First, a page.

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CARBONDALE — Physicians and staff of Southern Illinois Healthcare Prairie Heart Institute and Memorial Hospital of Carbondale are celebrating a milestone in cardiac care. They have performed their 100th TAVR procedure.

TAVR, or Transcatheter Aortic Valve Replacement, is a procedure that replaces a heart valve through the femoral artery in the groin, similar to placing a stent in a blocked artery.

Traditionally, heart valves are replaced during open heart surgery, which has a long recovery period. The TAVR procedure requires a short hospital stay, and patients may resume normal activity in a few days.

The milestone was celebrated Tuesday evening at a dinner at Garden Grove Event Center in Carbondale.

“It is absolutely amazing for a community hospital our size to have a program like this,” Al Taylor, SIH vice president and administrator of Memorial Hospital, said. “The fact that we have grown to do 100 in the time we have is also amazing. I’m really proud of our team.”

Dr. Russell McElveen said it would not have been possible to reach this milestone without every person in the room, which included staff from Prairie and the hospital.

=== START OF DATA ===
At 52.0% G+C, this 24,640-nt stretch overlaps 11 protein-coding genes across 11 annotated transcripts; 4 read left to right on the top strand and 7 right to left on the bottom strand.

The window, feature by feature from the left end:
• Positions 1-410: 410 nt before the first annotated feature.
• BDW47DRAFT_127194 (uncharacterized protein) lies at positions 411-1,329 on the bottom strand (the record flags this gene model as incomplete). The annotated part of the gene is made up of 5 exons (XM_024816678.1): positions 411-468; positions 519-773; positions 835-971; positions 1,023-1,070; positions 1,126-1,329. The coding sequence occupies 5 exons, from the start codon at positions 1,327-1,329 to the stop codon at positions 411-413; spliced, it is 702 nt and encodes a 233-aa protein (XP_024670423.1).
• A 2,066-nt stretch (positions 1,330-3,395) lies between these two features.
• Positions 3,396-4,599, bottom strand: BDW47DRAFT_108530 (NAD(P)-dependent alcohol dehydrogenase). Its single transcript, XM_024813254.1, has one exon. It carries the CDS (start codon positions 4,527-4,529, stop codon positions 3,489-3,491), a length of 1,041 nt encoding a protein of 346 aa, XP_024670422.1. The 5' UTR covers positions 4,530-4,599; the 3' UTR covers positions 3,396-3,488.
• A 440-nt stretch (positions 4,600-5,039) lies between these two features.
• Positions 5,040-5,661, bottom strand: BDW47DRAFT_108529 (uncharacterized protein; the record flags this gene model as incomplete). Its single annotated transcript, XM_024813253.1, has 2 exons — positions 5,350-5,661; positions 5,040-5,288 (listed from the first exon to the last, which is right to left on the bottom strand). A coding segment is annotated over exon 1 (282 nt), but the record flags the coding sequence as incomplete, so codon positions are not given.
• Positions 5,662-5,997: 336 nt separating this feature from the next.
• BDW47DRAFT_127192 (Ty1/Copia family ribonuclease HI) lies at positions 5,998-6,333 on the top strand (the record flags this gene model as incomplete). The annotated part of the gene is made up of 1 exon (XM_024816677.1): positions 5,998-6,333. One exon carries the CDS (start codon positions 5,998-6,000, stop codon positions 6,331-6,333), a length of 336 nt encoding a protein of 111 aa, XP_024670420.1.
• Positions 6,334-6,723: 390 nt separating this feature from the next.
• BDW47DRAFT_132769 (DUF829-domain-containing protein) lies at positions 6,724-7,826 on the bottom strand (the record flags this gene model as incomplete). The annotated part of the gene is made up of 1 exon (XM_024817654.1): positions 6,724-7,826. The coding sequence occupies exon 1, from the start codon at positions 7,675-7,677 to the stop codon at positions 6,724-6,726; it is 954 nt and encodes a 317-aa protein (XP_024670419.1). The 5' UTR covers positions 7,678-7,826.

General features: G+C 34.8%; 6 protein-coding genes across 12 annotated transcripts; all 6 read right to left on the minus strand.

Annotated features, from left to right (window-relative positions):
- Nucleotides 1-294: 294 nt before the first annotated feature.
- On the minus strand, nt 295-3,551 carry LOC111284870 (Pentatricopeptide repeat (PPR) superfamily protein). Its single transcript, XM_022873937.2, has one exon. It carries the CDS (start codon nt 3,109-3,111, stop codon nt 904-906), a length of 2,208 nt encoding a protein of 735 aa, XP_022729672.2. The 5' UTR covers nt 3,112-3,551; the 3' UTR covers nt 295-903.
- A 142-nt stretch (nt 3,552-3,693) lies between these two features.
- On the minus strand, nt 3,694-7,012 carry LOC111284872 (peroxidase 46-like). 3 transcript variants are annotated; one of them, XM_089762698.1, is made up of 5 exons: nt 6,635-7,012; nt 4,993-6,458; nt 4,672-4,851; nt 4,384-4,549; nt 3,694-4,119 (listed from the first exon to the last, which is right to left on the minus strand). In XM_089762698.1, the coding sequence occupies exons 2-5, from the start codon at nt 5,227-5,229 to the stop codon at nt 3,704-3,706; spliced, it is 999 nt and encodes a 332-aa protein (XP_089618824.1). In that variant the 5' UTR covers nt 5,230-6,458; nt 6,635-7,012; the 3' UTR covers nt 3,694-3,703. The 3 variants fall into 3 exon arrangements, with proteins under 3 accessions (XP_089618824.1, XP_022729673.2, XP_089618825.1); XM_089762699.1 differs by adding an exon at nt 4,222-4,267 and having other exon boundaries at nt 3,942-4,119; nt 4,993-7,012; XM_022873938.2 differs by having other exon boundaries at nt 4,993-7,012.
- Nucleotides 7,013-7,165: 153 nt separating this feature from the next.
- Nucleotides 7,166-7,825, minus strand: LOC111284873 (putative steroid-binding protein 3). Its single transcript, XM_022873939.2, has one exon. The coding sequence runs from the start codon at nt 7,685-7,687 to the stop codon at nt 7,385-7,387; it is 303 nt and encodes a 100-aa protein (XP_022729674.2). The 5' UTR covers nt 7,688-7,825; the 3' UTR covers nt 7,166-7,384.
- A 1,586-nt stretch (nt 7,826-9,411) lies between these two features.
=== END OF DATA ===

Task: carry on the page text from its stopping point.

“It takes an army to get where we got,” McElveen said.

Jimmy Mitchell, representative for Medtronic, the company that makes the valve used in the TAVR, said the staff should feel proud of the service they provide in Carbondale.

“They do a great job here and they are really knowledgeable,” Mitchell said. “More than that, they are 100% committed to the patient. When they do that, good things happen.”

Dr. Magdalena Zeglin, interventional cardiologist with SIH Prairie Heart Institute, called the 100th TAVR procedure a big success for the hospital and Prairie. The first TAVR was done in early 2018. She said many bigger hospitals have not reached this level of expertise.

“Everybody should be proud and grateful to have this opportunity,” Zeglin said.

Zeglin and fellow interventional cardiologist Dr. Gangadhar Malasana have championed the program, with help from cardio-thoracic surgeons Dr. John Watson and McElveen.

“It’s nice to be able to offer advanced procedures in a rural area and have good outcomes,” McElveen said.

Both physicians say one of the big advantages to the procedure is people can stay close to home and not have to travel for medical care.

“Our patients pushed us to expand care and offer more and more choices and different procedures,” Zeglin said.

McElveen is currently working on an alternative to going through the femoral artery for the valve replacement. Instead, he is accessing the heart through the carotid artery. When a patient has a procedure that uses the femoral artery for access, such as TAVR or placing a stent, the patient has to lay flat for several hours after the procedure.

“With the carotid alternative, patient can still have TAVR, but can mobilize quicker and return home quicker,” McElveen said.

For more information about the TAVR procedure, call SIH Prairie Heart Institute at 618-529-0555.

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Reporter

Marilyn Halstead is a reporter covering Williamson County.

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